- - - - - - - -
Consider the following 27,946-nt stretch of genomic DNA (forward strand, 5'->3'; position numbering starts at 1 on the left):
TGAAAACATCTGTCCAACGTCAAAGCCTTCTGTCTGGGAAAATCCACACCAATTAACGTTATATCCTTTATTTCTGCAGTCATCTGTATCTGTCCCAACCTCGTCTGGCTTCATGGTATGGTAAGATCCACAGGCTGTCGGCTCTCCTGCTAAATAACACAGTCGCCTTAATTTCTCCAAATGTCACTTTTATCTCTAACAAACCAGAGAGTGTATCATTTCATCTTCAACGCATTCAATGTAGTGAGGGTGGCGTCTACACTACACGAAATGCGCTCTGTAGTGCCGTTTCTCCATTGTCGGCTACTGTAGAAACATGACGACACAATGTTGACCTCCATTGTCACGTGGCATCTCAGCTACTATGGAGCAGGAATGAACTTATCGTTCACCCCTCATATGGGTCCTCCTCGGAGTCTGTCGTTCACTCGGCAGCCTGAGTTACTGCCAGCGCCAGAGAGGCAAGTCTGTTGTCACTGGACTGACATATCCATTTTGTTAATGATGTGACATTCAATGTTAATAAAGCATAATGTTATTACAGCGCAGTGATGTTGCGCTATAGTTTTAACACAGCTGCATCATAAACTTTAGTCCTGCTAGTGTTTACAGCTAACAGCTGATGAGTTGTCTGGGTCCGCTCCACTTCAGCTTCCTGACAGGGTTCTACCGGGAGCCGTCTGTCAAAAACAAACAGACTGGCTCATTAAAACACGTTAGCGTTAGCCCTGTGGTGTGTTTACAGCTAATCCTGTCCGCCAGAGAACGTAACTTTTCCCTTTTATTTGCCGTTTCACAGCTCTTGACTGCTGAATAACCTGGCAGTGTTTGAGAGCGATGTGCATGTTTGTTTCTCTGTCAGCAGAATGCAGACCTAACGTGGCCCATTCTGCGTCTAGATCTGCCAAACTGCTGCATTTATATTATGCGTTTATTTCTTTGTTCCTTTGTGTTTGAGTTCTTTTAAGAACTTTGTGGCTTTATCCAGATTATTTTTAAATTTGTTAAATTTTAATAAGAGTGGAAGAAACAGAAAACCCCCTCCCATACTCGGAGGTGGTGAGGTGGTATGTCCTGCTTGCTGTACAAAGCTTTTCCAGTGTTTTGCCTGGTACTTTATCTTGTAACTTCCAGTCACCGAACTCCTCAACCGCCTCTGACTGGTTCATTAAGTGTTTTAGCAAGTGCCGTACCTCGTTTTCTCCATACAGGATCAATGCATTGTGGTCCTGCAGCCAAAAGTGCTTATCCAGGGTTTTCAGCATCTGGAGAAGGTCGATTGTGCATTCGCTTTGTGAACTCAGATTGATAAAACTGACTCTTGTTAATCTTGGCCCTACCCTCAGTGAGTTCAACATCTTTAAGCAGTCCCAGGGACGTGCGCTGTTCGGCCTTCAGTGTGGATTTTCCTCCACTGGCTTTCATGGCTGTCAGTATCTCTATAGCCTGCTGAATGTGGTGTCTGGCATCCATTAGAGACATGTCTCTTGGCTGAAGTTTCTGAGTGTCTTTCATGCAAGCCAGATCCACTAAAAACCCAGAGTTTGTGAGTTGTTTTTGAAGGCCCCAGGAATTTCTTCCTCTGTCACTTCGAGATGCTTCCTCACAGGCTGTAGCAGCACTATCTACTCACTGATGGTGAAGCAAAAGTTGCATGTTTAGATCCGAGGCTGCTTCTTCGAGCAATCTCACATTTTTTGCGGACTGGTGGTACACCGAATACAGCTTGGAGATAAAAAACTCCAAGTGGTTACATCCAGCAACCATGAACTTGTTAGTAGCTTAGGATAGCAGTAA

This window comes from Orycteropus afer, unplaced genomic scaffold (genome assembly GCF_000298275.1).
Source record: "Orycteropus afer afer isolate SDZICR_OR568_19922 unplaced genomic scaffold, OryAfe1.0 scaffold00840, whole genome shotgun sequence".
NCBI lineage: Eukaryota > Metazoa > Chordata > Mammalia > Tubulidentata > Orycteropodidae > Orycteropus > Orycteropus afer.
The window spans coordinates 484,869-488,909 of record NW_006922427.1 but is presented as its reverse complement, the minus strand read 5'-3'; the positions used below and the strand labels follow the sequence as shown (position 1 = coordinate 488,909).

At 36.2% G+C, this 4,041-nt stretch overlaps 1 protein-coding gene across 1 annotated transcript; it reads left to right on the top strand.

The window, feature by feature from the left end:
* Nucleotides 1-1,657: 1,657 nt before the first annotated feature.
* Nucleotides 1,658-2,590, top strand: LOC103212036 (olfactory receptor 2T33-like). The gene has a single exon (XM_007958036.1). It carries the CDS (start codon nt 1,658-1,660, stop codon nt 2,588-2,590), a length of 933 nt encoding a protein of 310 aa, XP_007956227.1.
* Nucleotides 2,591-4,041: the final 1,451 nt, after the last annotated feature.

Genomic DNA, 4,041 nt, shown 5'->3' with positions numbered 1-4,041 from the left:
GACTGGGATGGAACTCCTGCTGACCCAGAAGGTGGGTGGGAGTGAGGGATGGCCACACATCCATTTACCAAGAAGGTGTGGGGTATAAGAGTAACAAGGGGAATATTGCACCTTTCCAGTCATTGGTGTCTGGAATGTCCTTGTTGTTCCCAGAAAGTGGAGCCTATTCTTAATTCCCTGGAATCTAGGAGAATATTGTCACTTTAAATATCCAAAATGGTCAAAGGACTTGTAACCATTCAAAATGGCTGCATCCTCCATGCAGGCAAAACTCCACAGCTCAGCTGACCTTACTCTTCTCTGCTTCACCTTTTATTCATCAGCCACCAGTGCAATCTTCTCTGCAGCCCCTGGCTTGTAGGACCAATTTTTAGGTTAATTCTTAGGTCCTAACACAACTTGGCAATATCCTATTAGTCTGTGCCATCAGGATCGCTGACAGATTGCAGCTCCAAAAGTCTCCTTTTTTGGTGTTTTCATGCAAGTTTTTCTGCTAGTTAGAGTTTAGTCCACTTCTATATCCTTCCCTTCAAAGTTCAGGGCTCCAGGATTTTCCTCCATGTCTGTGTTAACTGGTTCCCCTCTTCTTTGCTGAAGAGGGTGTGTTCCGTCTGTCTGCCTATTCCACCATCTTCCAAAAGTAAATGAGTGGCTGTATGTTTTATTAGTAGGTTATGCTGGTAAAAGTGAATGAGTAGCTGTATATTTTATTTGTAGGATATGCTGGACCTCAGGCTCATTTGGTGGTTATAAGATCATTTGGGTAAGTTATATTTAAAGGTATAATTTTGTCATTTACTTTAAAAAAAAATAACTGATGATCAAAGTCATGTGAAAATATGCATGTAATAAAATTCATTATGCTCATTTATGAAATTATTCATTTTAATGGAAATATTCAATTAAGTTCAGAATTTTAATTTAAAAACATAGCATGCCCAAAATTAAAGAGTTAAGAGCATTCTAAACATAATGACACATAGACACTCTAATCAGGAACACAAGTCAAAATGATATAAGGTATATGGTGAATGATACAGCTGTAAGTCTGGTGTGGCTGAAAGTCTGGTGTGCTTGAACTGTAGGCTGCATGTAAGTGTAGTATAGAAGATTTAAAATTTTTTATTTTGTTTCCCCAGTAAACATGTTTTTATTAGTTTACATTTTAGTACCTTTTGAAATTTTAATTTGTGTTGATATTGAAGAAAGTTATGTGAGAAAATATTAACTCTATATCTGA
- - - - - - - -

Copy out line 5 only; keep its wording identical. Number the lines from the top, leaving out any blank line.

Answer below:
NCBI lineage: Eukaryota > Metazoa > Chordata > Mammalia > Tubulidentata > Orycteropodidae > Orycteropus > Orycteropus afer.